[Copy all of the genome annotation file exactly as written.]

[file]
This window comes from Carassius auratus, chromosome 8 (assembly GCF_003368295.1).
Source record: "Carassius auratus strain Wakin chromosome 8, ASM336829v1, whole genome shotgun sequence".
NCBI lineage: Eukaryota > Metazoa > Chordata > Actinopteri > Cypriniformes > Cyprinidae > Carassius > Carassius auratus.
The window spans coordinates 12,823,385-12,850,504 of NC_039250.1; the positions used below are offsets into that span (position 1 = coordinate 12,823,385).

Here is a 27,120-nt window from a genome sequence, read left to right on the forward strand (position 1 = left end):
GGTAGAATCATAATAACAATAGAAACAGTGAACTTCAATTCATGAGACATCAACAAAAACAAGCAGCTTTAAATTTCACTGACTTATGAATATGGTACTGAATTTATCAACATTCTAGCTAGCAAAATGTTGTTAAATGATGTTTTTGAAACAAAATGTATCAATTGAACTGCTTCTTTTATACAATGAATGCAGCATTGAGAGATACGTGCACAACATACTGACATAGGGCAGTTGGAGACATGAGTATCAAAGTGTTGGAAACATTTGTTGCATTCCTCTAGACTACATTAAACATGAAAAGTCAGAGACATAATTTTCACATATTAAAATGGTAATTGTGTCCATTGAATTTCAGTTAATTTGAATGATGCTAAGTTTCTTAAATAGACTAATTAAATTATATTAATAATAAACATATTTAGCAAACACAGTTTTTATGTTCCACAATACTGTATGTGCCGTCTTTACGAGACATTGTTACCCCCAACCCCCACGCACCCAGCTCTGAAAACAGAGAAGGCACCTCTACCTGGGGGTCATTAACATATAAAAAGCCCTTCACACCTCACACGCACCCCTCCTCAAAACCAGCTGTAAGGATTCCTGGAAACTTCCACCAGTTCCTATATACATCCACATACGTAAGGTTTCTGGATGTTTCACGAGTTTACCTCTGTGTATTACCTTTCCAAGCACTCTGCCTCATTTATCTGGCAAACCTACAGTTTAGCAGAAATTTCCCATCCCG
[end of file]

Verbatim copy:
This window comes from Carassius auratus, chromosome 8 (assembly GCF_003368295.1).
Source record: "Carassius auratus strain Wakin chromosome 8, ASM336829v1, whole genome shotgun sequence".
NCBI lineage: Eukaryota > Metazoa > Chordata > Actinopteri > Cypriniformes > Cyprinidae > Carassius > Carassius auratus.
The window spans coordinates 12,823,385-12,850,504 of NC_039250.1; the positions used below are offsets into that span (position 1 = coordinate 12,823,385).

Here is a 27,120-nt window from a genome sequence, read left to right on the forward strand (position 1 = left end):
GGTAGAATCATAATAACAATAGAAACAGTGAACTTCAATTCATGAGACATCAACAAAAACAAGCAGCTTTAAATTTCACTGACTTATGAATATGGTACTGAATTTATCAACATTCTAGCTAGCAAAATGTTGTTAAATGATGTTTTTGAAACAAAATGTATCAATTGAACTGCTTCTTTTATACAATGAATGCAGCATTGAGAGATACGTGCACAACATACTGACATAGGGCAGTTGGAGACATGAGTATCAAAGTGTTGGAAACATTTGTTGCATTCCTCTAGACTACATTAAACATGAAAAGTCAGAGACATAATTTTCACATATTAAAATGGTAATTGTGTCCATTGAATTTCAGTTAATTTGAATGATGCTAAGTTTCTTAAATAGACTAATTAAATTATATTAATAATAAACATATTTAGCAAACACAGTTTTTATGTTCCACAATACTGTATGTGCCGTCTTTACGAGACATTGTTACCCCCAACCCCCACGCACCCAGCTCTGAAAACAGAGAAGGCACCTCTACCTGGGGGTCATTAACATATAAAAAGCCCTTCACACCTCACACGCACCCCTCCTCAAAACCAGCTGTAAGGATTCCTGGAAACTTCCACCAGTTCCTATATACATCCACATACGTAAGGTTTCTGGATGTTTCACGAGTTTACCTCTGTGTATTACCTTTCCAAGCACTCTGCCTCATTTATCTGGCAAACCTACAGTTTAGCAGAAATTTCCCATCCCG